In 1965, he was the BBC International Sportsman of the Year. What’s more, Track & Field News named Clarke its Male Athlete of the Year, and the magazine, widely recognized for its extensive coverage of the sport, turned to then-managing editor Dick Drake to expertly spell out why.

Drake wrote: “No athlete in a single year . . . has destroyed so exhaustively and so repeatedly so many world records. The Australian became history’s greatest all-around runner from two miles through (to) the one-hour run.

“(He) improved world records 11 times in eight events and bettered ratified or best-pending marks on 21 occasions.”

Clarke, an inaugural class inductee into the Sport Australia Hall of Fame in 1985, ran an astounding 56 races in 1965, and his prolific schedule and jaw-dropping accomplishments resonate with contemporary experts, too.

In a moving tribute this week, RunBlogRun’s Larry Eder wrote, “Ron Clarke, in my mind, was the greatest distance runner of the 20th century. . . . Ron Clarke was not a runner possessed of great speed. What Ron Clarke did was train himself to a level that he could run a very fast 800 meters mid race, break the field, and then, run away, taking the fans with him and the race to another level.

“His ability to push the pace and break other runners was legendary. . .”

In summing up what attracted him to running, Clarke once said, “I reveled in the feeling that running gave me. It was a fantastic feeling, an alive feeling.”

Clarke was in the public spotlight for more than 60 years.

At age 19, he was the final torchbearer lit the cauldron during the Opening Ceremony at the 1956 Melbourne Olympics. It became one of his famous mishaps before a large crowd, and perhaps that endeared him more to the public as well. He suffered burns on his arm and wrist and his T-shirt had holes rip open in it due to the flame particles.

“It was terrific being out there,” Clarke was quoted as saying by the Morning Herald that November. “I did not feel the burns at all until afterwards.”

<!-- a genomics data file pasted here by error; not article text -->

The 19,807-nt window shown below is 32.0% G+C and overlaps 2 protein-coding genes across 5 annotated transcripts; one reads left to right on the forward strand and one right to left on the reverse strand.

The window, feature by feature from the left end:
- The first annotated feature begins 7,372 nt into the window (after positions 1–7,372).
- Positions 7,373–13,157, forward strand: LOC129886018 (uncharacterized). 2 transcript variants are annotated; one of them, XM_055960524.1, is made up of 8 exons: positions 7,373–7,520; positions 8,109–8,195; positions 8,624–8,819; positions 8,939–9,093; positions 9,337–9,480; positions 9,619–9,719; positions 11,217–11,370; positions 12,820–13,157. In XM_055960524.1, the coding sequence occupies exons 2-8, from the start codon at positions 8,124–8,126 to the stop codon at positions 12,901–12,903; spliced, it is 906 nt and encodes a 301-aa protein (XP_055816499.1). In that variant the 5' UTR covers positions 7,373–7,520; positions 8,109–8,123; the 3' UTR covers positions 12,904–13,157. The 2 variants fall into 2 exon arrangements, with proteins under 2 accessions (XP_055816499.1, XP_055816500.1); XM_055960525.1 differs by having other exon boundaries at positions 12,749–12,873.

In a remarkable gesture that illustrated how much he meant to foes and to the sport, Czech legend Emil Zatopek, who captured the 10,000 gold in Helsinki in 1952, hand delivered that shiny medallion to Clarke in July 1966 during the Aussie’s visit to Prague for a meet.

As the story goes, Zatopek put the medal in a box and told Clarke, “Look after this, you deserve it,” the Australian Associated Press wrote. According to published accounts, Clarke didn’t open the box until his plane was flying over the English channel.

From 2004-12, Clarke served as mayor of Gold Coast, Australia.

In a wide-ranging interview with Athletics Illustrated, an Australia-based publication last year, commented on the impact that the Mexico City Olympics had on the rest of his life.

He said: “. . .The 10K in the Mexican Olympics in 1968 was also one in which the ‘flow’ was there, but unfortunately the altitude made a good result impossible. It certainly had an enduring effect on my heart as I am still suffering as a result of those IOC idiots selecting Mexico City as a venue for long-distance competition. The run will certainly shorten my life by 5-10 years. . .”

Australian sports commentator Peter Meares told the Herald Sun of Melbourne, “He could win everything from a mile up to 10,000 meters, or even longer, and he was just a machine. He used to run against the clock. That was the thing about Ron Clarke as opposed to some athletes who just run against their rivals to beat them.”

Distinguished running coach Jack Daniels, who represented the United States in the modern pentathlon in the 1956 Melbourne Olympics and again four years later in Rome and took home a silver and bronze, respectively, considered it a blessing to cross paths with Clarke.

“Along with Jim Ryun, who ran under 4 minutes for the mile at age 17, after only training for less than 2 years in his entire life, I consider Ron Clarke one of the greatest distance runners ever,” Daniels, now, 82, told The Japan Times.

Daniels has been called the world’s “best coach” by Runner’s World Magazine. Indeed, he has gravitas in the sport.

“In 1968, during the year all were preparing for the Mexico City Olympics, I was collecting physiological data on 26 top American distance runners, who were subjects for my PhD dissertation,” the legendary running mentor said. “I tested all at sea level and again at altitude and when I was on the UCLA track in Los Angeles, doing some sea-level testing, I saw Ron Clarke jogging around the track.

“I couldn’t believe who it was, but went to him and asked if he had ever been tested for his VO2 max (the maximum oxygen uptake capacity), to which he answered, ‘No.’ So I asked if he would be willing to let me do that test, right there on the UCLA track. He said ‘sure,’ so I told him what the test would be — run five laps, wearing a head gear with a low-resistance breathing valve and his nose clamped shut so I could collect all his expired air for oxygen consumption analysis.

“I will never forget how smoothly he ran that 3:04 3/4 mile. An unbelievable effort. His VO2 max turned out to be 86 ml per kg body weight per minute, the highest I have ever tested to this day.

“Now, what are the chances of going up to a complete stranger, who happens to be the greatest distance runner alive and having him say ‘OK’ to being tested by someone he has never met before?”